• Excalibur. Melee Weapon Attack: +12 to hit, reach 5 ft., one target. Hit: 12 (1d8+8) magical slashing damage plus 4 (1d8) radiant damage. If the target is a fiend or undead, it takes 11 (2d10) radiant damage.
  • Shortbow. Ranged Weapon Attack: +8 to hit, range 80/320 ft., one target. Hit: 5 (1d6+2) piercing damage.


  • Loyalty to the Crown. King Arthur can use his reaction to take the damage from an attack that would otherwise damage a creature within 5 feet of him. He is unable to reduce or prevent the damage he takes from this attack.


Arthur Pendragon, the Once and Future King, King of the Britons. Wielder of Excalibur, Lord of Camelot. Britain’s greatest hero. Arthur’s story is well known—he drew the sword from the stone, thus proving his right to rule, formed the legendary Knights of the Round Table, instigated the Quest for the Holy Grail, was advised by Merlin, betrayed by Lancelot and Guinevere, victor in battle at Badon Hill, and finally killed in battle at Camlann. Legend says he sleeps on the Isle of Avalon, ready to return when Britain needs him most. It is fair to say that Arthur exemplifies the British traditions of chivalry and knightly courage, tempered with wise and benevolent rulership. “Whoso pulleth out this sword of this stone is the rightwise born king of all England.”

King Arthur is easily one of the most enduring popular mythological figures in human history. What we do know is that there likely was some fellow named Arthur going about fighting Saxons in the late 400s and early 500s but there is a tremendous amount of folklore that’s come in his wake in the millenium and a half since then. Whether or not he made as big an impact as some schools of thought claim (killing 960 men by his own in the Battle of Badon, for instance) is still a matter of academic debate.

Background: Noble. Due to his lordship King Arthur receives a measure of respect wherever he goes. He is treated as royalty (or as closely as possible) by most peasants and traders, and as an equal when meeting other authority figures (who make time in their schedule to see him if requested to do so).


To truly instill the power of the ages into King Arthur, give him this version of Excalibur (and the accompanying scabbard).


Weapon (longsword), legendary (requires attunement)

This legendary weapon is said to grant powerful magic to its wielder and that only the rightful ruler of the land is suitable to carry it into battle. While attuned to it, Excalibur grants the following benefits:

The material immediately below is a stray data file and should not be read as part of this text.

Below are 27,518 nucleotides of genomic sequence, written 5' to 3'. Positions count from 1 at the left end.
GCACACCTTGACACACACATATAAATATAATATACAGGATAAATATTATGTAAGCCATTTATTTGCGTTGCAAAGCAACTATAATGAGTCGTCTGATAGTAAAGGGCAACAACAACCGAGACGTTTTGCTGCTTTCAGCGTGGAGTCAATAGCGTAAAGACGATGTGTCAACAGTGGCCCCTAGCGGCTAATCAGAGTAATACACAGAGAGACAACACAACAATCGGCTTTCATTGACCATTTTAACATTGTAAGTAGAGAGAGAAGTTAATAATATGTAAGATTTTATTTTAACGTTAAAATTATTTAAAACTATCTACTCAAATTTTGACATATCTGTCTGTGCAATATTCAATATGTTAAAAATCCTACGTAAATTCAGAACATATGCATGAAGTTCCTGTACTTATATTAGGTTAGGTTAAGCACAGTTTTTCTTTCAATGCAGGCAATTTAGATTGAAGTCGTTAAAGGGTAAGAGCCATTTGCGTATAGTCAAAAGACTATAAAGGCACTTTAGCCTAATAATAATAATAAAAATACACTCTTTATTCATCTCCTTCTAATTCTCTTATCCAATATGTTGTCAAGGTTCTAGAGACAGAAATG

If you are the rightful wielder of Excalibur, it instantly attunes to you and does not take up an attunement slot.

You gain a +4 bonus to attack and damage rolls made with this weapon. When you attack an object with this magic sword and hit, maximize your weapon damage dice against the target.

When you attack a creature with this weapon and roll a 20 on the attack roll, that target takes an extra 4d6 slashing damage. Then roll another d20. If you roll a 20, you lop off one of the target’s limbs, with the effect of such loss determined by the GM. If the creature has no limb to sever, you lop off a portion of its body instead.

You can speak the sword’s command word to cause the blade to shed bright light in a 10-foot radius and dim light for an additional 10 feet. Speaking the command word again or sheathing the sword puts out the light.

When you are reduced to 0 hit points but not killed outright, you can drop to 1 hit point instead. You can’t use this feature again until you finish a long rest. You have advantage on Wisdom (Insight) and Charisma (Persuasion) checks made against anyone but creatures you consider to be your close allies and companions.

Excalibur’s Scabbard

Wondrous item, legendary (requires attunement) While wearing this longsword scabbard, you have resistance to piercing and slashing damage from nonmagical weapons.

Section 15: Copyright Notice

Mythological Figures & Maleficent Monsters Copyright 2020 EN Publishing. Authors Mike Myler, Russ Morrissey.